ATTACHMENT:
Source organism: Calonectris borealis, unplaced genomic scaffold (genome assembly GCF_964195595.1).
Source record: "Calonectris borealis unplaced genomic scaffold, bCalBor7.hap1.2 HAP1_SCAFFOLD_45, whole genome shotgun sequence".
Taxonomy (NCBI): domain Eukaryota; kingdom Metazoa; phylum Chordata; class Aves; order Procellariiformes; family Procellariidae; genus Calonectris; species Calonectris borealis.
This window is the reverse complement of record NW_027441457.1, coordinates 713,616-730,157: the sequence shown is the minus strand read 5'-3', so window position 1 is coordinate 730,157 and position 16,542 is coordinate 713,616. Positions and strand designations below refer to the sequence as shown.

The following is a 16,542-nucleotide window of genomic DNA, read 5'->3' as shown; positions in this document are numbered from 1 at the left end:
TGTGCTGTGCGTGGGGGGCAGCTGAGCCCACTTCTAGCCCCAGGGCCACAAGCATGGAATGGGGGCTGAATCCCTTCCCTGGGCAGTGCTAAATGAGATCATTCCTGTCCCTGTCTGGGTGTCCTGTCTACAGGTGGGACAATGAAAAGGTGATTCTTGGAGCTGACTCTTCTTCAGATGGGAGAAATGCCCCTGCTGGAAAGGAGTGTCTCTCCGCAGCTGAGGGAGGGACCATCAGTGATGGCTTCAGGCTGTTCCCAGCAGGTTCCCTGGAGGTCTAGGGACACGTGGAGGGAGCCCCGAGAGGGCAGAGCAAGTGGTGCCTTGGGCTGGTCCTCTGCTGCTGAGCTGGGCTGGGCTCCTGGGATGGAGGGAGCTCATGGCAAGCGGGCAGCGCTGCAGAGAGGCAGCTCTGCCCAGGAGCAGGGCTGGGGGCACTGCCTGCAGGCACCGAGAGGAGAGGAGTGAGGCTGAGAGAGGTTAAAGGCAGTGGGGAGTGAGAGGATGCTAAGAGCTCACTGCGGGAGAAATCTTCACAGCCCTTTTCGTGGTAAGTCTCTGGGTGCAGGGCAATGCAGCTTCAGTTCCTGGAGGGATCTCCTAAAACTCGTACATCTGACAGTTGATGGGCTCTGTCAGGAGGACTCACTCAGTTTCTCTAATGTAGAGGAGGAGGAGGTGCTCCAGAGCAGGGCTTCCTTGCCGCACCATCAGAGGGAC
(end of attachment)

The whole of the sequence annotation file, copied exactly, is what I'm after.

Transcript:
Source organism: Calonectris borealis, unplaced genomic scaffold (genome assembly GCF_964195595.1).
Source record: "Calonectris borealis unplaced genomic scaffold, bCalBor7.hap1.2 HAP1_SCAFFOLD_45, whole genome shotgun sequence".
Taxonomy (NCBI): domain Eukaryota; kingdom Metazoa; phylum Chordata; class Aves; order Procellariiformes; family Procellariidae; genus Calonectris; species Calonectris borealis.
This window is the reverse complement of record NW_027441457.1, coordinates 713,616-730,157: the sequence shown is the minus strand read 5'-3', so window position 1 is coordinate 730,157 and position 16,542 is coordinate 713,616. Positions and strand designations below refer to the sequence as shown.

The following is a 16,542-nucleotide window of genomic DNA, read 5'->3' as shown; positions in this document are numbered from 1 at the left end:
TGTGCTGTGCGTGGGGGGCAGCTGAGCCCACTTCTAGCCCCAGGGCCACAAGCATGGAATGGGGGCTGAATCCCTTCCCTGGGCAGTGCTAAATGAGATCATTCCTGTCCCTGTCTGGGTGTCCTGTCTACAGGTGGGACAATGAAAAGGTGATTCTTGGAGCTGACTCTTCTTCAGATGGGAGAAATGCCCCTGCTGGAAAGGAGTGTCTCTCCGCAGCTGAGGGAGGGACCATCAGTGATGGCTTCAGGCTGTTCCCAGCAGGTTCCCTGGAGGTCTAGGGACACGTGGAGGGAGCCCCGAGAGGGCAGAGCAAGTGGTGCCTTGGGCTGGTCCTCTGCTGCTGAGCTGGGCTGGGCTCCTGGGATGGAGGGAGCTCATGGCAAGCGGGCAGCGCTGCAGAGAGGCAGCTCTGCCCAGGAGCAGGGCTGGGGGCACTGCCTGCAGGCACCGAGAGGAGAGGAGTGAGGCTGAGAGAGGTTAAAGGCAGTGGGGAGTGAGAGGATGCTAAGAGCTCACTGCGGGAGAAATCTTCACAGCCCTTTTCGTGGTAAGTCTCTGGGTGCAGGGCAATGCAGCTTCAGTTCCTGGAGGGATCTCCTAAAACTCGTACATCTGACAGTTGATGGGCTCTGTCAGGAGGACTCACTCAGTTTCTCTAATGTAGAGGAGGAGGAGGTGCTCCAGAGCAGGGCTTCCTTGCCGCACCATCAGAGGGAC